Genealogies and Scholia: Helen and Penelope Were Cousins!

In my recent obsession with the daughters of Tyndareus, I realized something that had escaped my notice for years.  Helen and Penelope, the two most important women of Homeric epic, appear to be cousins! How can this be the case? Their fathers, as one might imagine, were brothers (Apollodorus 3.126):

“There are some who say that Aphareus and Leukippos were sons of Periêrês the son of Aiolos and that Periêrês was the son of Kunortos, but that he himself was the father of Oibalos who fathered Tyndareus, Hippokoôn, and Ikarios.

Hippokoôn had for children Dorykleus, Skaios, Enarophoros, Euteikhes, Boukolos, Lukaithos, Tebros, Hippothoos, Eurytos, Hippokorustês, Alkinoos,and Alkôn. With these sons, Hippokoôn expelled his brothers Ikarios and Tyndareus from Lakedaimôn. The pair fled to Thestios and they allied with him in the war against his neighbors. So, Tyndareus wed Thestios’ daughter, Lêda. And then, when Herakles killed Hippokoôn and his sons, they returned, and Herakles handed over the kingdom of Tyndareus.”

εἰσὶ δὲ οἱ λέγοντες ᾿Αφαρέα μὲν καὶ Λεύκιππον ἐκ Περιήρους γενέσθαι τοῦ Αἰόλου, Κυνόρτου δὲ Περιήρην, τοῦ δὲ Οἴβαλον, Οἰβάλου δὲ καὶ νηίδος νύμφης
Βατείας Τυνδάρεων ῾Ιπποκόωντα ᾿Ικάριον.

῾Ιπποκόωντος μὲν οὖν ἐγένοντο παῖδες Δορυκλεὺς Σκαῖος ᾿Εναροφόρος Εὐτείχης Βουκόλος Λύκαιθος Τέβρος ῾Ιππόθοος Εὔρυτος ῾Ιπποκορυστὴς ᾿Αλκίνους ῎Αλκων. τούτους ῾Ιπποκόων ἔχων παῖδας ᾿Ικάριον καὶ Τυνδάρεων ἐξέβαλε Λακεδαίμονος. οἱ δὲ φεύγουσι πρὸς Θέστιον, καὶ συμμαχοῦσιν αὐτῷ πρὸς τοὺς ὁμόρους πόλεμον ἔχοντι· καὶ γαμεῖ Τυνδάρεως Θεστίου θυγατέρα Λήδαν. αὖθις δέ, ὅτε ῾Ηρακλῆς ῾Ιπποκόωντα καὶ τοὺς τούτου παῖδας ἀπέκτεινε, κατέρχονται, καὶ παραλαμβάνει Τυνδάρεως τὴν βασιλείαν.

The story according to a Homeric scholiast is presents even more family dysfunction (Schol. b in Il.2.581-6):

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The Children of Odysseus, Part 6: Babies with Princesses

For the past several weeks, we have been looking at the children of Odysseus.

Here’s the full list, 17 names for sons (for, I think, 13 individuals) and a daughter:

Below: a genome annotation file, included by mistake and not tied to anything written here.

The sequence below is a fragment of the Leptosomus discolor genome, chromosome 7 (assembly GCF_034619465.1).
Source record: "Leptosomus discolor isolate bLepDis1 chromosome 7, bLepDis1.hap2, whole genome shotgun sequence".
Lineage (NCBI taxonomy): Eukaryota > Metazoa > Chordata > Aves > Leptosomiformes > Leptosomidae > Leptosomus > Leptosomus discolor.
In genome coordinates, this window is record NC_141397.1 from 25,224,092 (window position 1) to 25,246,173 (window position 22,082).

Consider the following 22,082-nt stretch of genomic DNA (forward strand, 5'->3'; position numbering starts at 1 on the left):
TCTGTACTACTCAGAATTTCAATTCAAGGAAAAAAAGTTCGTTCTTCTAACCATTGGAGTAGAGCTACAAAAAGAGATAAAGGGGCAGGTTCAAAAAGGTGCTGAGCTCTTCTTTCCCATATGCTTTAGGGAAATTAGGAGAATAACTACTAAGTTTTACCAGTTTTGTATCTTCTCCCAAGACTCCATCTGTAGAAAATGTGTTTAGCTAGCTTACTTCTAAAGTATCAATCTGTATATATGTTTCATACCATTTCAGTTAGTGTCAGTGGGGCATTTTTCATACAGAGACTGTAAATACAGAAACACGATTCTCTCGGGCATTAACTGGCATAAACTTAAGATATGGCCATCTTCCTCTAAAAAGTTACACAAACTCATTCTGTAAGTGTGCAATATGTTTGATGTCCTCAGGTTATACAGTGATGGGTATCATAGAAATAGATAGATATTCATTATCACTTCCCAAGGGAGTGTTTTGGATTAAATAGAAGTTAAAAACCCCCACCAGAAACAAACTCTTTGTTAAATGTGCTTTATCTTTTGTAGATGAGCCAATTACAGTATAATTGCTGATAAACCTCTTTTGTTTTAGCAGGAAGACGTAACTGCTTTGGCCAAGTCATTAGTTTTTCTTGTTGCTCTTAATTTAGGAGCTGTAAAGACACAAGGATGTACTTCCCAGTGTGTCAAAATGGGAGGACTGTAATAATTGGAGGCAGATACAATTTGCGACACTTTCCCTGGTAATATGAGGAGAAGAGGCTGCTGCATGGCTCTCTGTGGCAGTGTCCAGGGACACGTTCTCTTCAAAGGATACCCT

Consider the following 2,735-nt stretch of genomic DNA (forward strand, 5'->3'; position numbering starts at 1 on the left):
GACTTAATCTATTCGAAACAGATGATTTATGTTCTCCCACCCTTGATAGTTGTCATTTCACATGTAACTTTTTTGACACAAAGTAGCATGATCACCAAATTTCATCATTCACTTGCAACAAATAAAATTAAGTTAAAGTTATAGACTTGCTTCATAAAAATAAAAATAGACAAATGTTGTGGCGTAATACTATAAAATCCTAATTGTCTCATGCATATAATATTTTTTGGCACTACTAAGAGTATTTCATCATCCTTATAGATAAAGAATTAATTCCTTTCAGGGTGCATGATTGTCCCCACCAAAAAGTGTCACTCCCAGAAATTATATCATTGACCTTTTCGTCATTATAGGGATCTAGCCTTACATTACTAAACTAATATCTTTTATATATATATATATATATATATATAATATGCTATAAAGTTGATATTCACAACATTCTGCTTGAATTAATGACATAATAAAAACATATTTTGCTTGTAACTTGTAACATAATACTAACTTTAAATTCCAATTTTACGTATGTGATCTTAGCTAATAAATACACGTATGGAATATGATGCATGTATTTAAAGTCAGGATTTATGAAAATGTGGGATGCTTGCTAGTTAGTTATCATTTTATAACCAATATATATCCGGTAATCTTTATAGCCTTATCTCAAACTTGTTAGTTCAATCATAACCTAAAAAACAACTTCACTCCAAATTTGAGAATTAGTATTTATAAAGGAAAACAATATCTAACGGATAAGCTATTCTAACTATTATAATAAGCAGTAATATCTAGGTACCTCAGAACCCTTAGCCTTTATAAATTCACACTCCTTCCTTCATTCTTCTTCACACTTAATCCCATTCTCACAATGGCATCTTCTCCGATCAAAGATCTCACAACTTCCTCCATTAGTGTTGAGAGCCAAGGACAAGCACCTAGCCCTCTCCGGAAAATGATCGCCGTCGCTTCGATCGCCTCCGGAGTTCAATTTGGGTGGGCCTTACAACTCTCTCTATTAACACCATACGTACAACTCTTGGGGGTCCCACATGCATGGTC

Telemakhos and Arkesilaos/Ptoliporthes (Penelope) [Eustathius/Pausanias]
Agrios, Latinus and Telegonos (Kirke [Hesiod]) or Auson [Lykophron]
Rhomos, Antias, Ardeas (Kirke) [Dionysus of Halicarnassos]
Nausithoos and Nausinoos (Kalypso) [Hesiod]
Leontophron or Dorukles or Euryalos (Euippê, Epirote Princess) [Eustathius]
Polypoitês (Kallidikê, Thesprotian Princess) [Proklos]
Leontophronos (Daughter of Thoas, Aitolian Princess) [Apollodoros]

And one daughter:

Kassiphone (Kirke) [Lykophron]

The primary children emphasize certain themes: his ‘core’ family in the Homeric Odyssey; his association with western settlements and travel through his children with the goddesses; and the Homeric Odyssey’s willingness to suppress or ignore details inconsonant with its aims. (And, although it is possible some of the children are ‘later’ than our Odyssey tradition, it seems unlikely that this is true for all of them.)

One of the things we can also see is that Odysseus provides a genealogical touchstone for cities outside of the Greek center (observed by Irad Malkin among others) and that in this capacity he often overlaps with Herakles (directly or through their heirs). In his pairing with various princess we also get an idea of his (1) post-Odyssean career; (2) the various ways in which his mythical genealogy spreads; and (3) his malleability as a mythical character. In turn this also helps us learn a bit more about the strategies of our Odyssey which silences most of these traditions but acknowledges the continuation of Odysseus’ tale after the epic’s end.

Continue reading “The Children of Odysseus, Part 6: Babies with Princesses”